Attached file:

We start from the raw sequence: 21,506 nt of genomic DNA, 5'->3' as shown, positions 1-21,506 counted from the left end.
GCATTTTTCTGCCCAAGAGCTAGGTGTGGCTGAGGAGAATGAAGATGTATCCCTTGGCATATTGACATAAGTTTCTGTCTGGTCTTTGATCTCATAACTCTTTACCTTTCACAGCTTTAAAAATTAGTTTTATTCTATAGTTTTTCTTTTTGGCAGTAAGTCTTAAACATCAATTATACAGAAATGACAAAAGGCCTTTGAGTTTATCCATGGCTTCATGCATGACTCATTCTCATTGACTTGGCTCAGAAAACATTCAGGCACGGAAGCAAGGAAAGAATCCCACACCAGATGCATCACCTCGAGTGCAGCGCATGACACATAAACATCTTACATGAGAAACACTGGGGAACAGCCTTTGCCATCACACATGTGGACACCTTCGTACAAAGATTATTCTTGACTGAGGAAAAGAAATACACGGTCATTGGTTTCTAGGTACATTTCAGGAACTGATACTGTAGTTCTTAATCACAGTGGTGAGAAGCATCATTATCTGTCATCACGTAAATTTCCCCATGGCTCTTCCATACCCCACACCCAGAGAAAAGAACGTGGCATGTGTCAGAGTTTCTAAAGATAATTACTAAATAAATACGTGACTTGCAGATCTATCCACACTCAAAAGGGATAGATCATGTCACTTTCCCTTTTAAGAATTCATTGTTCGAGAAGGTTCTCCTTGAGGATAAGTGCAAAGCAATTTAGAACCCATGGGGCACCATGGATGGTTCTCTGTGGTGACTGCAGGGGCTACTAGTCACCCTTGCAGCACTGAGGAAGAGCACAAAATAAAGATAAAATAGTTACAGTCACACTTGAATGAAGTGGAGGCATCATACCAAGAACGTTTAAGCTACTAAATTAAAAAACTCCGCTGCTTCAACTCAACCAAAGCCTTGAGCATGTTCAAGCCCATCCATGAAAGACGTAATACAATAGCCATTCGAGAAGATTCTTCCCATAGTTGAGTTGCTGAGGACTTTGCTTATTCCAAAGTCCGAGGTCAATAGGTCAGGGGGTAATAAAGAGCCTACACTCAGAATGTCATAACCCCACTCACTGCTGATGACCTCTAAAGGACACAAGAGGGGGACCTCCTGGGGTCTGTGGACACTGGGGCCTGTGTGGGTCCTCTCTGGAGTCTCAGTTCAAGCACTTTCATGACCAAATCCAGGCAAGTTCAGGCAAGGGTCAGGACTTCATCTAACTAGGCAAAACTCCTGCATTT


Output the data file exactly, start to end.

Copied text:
We start from the raw sequence: 21,506 nt of genomic DNA, 5'->3' as shown, positions 1-21,506 counted from the left end.
GCATTTTTCTGCCCAAGAGCTAGGTGTGGCTGAGGAGAATGAAGATGTATCCCTTGGCATATTGACATAAGTTTCTGTCTGGTCTTTGATCTCATAACTCTTTACCTTTCACAGCTTTAAAAATTAGTTTTATTCTATAGTTTTTCTTTTTGGCAGTAAGTCTTAAACATCAATTATACAGAAATGACAAAAGGCCTTTGAGTTTATCCATGGCTTCATGCATGACTCATTCTCATTGACTTGGCTCAGAAAACATTCAGGCACGGAAGCAAGGAAAGAATCCCACACCAGATGCATCACCTCGAGTGCAGCGCATGACACATAAACATCTTACATGAGAAACACTGGGGAACAGCCTTTGCCATCACACATGTGGACACCTTCGTACAAAGATTATTCTTGACTGAGGAAAAGAAATACACGGTCATTGGTTTCTAGGTACATTTCAGGAACTGATACTGTAGTTCTTAATCACAGTGGTGAGAAGCATCATTATCTGTCATCACGTAAATTTCCCCATGGCTCTTCCATACCCCACACCCAGAGAAAAGAACGTGGCATGTGTCAGAGTTTCTAAAGATAATTACTAAATAAATACGTGACTTGCAGATCTATCCACACTCAAAAGGGATAGATCATGTCACTTTCCCTTTTAAGAATTCATTGTTCGAGAAGGTTCTCCTTGAGGATAAGTGCAAAGCAATTTAGAACCCATGGGGCACCATGGATGGTTCTCTGTGGTGACTGCAGGGGCTACTAGTCACCCTTGCAGCACTGAGGAAGAGCACAAAATAAAGATAAAATAGTTACAGTCACACTTGAATGAAGTGGAGGCATCATACCAAGAACGTTTAAGCTACTAAATTAAAAAACTCCGCTGCTTCAACTCAACCAAAGCCTTGAGCATGTTCAAGCCCATCCATGAAAGACGTAATACAATAGCCATTCGAGAAGATTCTTCCCATAGTTGAGTTGCTGAGGACTTTGCTTATTCCAAAGTCCGAGGTCAATAGGTCAGGGGGTAATAAAGAGCCTACACTCAGAATGTCATAACCCCACTCACTGCTGATGACCTCTAAAGGACACAAGAGGGGGACCTCCTGGGGTCTGTGGACACTGGGGCCTGTGTGGGTCCTCTCTGGAGTCTCAGTTCAAGCACTTTCATGACCAAATCCAGGCAAGTTCAGGCAAGGGTCAGGACTTCATCTAACTAGGCAAAACTCCTGCATTT